Fig. 2 Featurebased model of the studied part. 
Fig. 3 Stamping features' operations tree of the part. 
Fig. 4 Operation Precedence Graph (OPG) is acyclic. 
Fig. 5 Operation Adjacency Graph (OAG). 
Fig. 6 Applying the modified topological sorting and DSATUR graph coloring algorithm. 
Fig. 7 Joint Operations resulting from graph coloring algorithm. 
Initial (unordered) operation precedence matrix.
IOP Matrix after 2nd iteration.
Fig. 8 Resulting strip layout. 
Fig. 9 Engineering drawing of the part. 
Fig. 10 3D drawings of the manufactured part. 
6 Conclusion
A graphtheoretic technique for designing the strip layout of the progressive die has been implemented on a part, that is currently manufactured by laser cutting in Egypt.
The graphbased technique is efficient in term of computational time, systematic, practical, understandable, and transparent. The technique logically analyzes the stamping features and corresponding operations yet maintain capability to satisfy precedence and adjacency constraints and limitations. It allows the designer to implement all manufacturability rules and achieve realistically reliable design.
The graph theoretic technique is simple, systematic, practical and computationally efficient approach, and can be considered an important factor to act to promotes the sheet metal progressive die industry in Egypt. In turn, the adotion of progressive die manufacturing will improve the productivity of the sheet metal stamping process in Egypt.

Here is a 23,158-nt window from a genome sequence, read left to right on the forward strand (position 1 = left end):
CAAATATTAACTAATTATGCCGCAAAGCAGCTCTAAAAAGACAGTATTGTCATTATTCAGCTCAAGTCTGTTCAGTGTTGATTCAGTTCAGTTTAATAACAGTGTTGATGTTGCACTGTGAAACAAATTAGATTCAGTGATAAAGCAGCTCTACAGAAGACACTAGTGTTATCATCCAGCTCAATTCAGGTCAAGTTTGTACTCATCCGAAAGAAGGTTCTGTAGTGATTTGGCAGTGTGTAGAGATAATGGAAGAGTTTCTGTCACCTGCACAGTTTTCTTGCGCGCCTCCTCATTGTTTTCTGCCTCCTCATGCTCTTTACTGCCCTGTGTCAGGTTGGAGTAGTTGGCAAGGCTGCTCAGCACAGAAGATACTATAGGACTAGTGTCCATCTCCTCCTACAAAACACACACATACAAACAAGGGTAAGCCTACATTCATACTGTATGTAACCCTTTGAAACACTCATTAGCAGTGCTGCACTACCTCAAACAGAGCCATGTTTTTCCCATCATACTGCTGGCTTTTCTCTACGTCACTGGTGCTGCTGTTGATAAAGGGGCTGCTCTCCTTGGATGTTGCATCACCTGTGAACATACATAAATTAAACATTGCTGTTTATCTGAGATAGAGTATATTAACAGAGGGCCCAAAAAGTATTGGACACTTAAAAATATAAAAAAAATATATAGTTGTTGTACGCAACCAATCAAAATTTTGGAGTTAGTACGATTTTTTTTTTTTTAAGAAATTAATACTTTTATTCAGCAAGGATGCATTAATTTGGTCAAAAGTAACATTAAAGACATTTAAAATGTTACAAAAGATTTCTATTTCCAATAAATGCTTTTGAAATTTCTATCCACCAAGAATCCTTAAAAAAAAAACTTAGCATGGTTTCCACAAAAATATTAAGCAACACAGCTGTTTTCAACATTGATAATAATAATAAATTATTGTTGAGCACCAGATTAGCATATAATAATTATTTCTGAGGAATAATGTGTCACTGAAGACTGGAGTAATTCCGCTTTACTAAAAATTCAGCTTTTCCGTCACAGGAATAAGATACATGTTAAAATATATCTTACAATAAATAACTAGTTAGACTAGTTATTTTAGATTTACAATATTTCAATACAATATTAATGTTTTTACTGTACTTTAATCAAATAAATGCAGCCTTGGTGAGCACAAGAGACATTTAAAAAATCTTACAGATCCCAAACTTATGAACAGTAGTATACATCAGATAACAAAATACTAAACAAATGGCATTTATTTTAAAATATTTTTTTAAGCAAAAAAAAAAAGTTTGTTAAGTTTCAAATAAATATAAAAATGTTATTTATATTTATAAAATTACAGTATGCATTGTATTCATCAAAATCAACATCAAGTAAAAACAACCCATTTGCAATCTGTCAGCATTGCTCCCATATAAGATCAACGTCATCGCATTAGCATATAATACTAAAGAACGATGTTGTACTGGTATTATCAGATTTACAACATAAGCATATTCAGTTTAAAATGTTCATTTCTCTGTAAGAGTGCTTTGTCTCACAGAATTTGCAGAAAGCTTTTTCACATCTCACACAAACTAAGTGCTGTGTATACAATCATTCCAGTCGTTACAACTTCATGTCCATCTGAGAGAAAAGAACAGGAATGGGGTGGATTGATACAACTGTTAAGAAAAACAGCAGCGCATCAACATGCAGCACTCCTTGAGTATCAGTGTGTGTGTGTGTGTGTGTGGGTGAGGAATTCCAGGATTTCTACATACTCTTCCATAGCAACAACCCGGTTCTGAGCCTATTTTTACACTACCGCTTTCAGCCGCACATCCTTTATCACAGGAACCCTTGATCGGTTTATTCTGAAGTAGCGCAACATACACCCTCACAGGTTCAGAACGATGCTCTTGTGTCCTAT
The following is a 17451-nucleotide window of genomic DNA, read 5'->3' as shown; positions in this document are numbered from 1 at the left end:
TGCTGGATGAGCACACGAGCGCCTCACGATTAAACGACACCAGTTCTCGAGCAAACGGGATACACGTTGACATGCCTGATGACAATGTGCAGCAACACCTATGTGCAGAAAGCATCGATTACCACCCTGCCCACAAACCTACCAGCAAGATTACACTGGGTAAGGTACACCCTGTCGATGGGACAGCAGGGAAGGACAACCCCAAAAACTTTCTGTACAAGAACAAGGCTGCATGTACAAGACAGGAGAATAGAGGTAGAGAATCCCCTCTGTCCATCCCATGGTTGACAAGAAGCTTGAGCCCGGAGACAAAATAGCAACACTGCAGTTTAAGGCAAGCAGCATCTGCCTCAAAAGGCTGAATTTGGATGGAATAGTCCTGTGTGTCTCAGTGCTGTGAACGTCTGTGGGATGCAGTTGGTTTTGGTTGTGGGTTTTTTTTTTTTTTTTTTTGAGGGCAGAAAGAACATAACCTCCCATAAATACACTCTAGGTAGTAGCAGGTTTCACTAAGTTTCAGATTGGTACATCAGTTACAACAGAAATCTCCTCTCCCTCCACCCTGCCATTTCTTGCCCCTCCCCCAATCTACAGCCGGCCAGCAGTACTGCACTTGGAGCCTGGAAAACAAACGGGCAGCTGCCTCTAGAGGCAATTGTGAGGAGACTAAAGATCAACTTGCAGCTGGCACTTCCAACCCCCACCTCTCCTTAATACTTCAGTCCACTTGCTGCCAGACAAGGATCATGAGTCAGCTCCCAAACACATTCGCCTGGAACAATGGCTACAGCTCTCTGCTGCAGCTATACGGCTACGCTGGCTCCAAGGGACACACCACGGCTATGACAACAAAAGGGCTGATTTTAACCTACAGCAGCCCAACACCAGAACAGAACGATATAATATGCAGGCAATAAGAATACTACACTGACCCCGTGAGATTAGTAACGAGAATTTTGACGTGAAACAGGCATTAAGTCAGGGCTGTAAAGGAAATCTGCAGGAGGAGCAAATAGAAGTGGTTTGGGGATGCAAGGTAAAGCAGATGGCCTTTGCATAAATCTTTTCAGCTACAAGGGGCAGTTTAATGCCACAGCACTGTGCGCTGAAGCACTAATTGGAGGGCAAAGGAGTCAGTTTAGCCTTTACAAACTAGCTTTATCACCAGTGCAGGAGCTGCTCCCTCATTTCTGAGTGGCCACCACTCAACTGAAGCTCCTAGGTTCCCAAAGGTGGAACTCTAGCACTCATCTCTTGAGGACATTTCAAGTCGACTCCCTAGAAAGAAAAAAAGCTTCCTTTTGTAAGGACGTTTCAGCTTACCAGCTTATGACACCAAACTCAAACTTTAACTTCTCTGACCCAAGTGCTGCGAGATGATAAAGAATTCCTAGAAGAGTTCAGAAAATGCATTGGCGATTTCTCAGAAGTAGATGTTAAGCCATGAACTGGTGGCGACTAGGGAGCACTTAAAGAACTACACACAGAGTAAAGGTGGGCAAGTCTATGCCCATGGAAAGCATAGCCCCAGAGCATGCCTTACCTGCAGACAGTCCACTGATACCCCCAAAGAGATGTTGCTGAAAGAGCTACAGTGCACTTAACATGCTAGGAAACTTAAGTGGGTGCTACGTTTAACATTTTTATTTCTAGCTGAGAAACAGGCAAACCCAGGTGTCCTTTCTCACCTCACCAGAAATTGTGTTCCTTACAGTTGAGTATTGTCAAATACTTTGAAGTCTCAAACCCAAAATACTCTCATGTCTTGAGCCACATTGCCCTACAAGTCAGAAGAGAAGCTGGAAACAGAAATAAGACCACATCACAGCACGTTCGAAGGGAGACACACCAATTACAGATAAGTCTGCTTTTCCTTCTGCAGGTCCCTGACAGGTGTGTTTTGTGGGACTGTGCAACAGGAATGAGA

In general, the progressive die manufacturing can increase productivity of sheet metal works in Egypt, only in situations of mass production. The limitation is that it requires considerable skill level and training for labor to conduct the process of strip layout design.
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Cite this article as: Shady Aly, Hend Abdelaaty, Osama Muneer Dawood, Hussein M. A. Hussein, Optimization of striplayout using graphtheoretic methodology for stamping operations on progressive die: a case study, Int. J. Simul. Multidisci. Des. Optim. 12, 5 (2021)
All Tables
All Figures
Fig. 1 (a) Undirected graph. (b) Directed graph. 

In the text 
Fig. 2 Featurebased model of the studied part. 

In the text 
Fig. 3 Stamping features' operations tree of the part. 

In the text 
Fig. 4 Operation Precedence Graph (OPG) is acyclic. 

In the text 
Fig. 5 Operation Adjacency Graph (OAG). 

In the text 
Fig. 6 Applying the modified topological sorting and DSATUR graph coloring algorithm. 

In the text 
Fig. 7 Joint Operations resulting from graph coloring algorithm. 

In the text 
Fig. 8 Resulting strip layout. 

In the text 
Fig. 9 Engineering drawing of the part. 

In the text 
Fig. 10 3D drawings of the manufactured part. 

In the text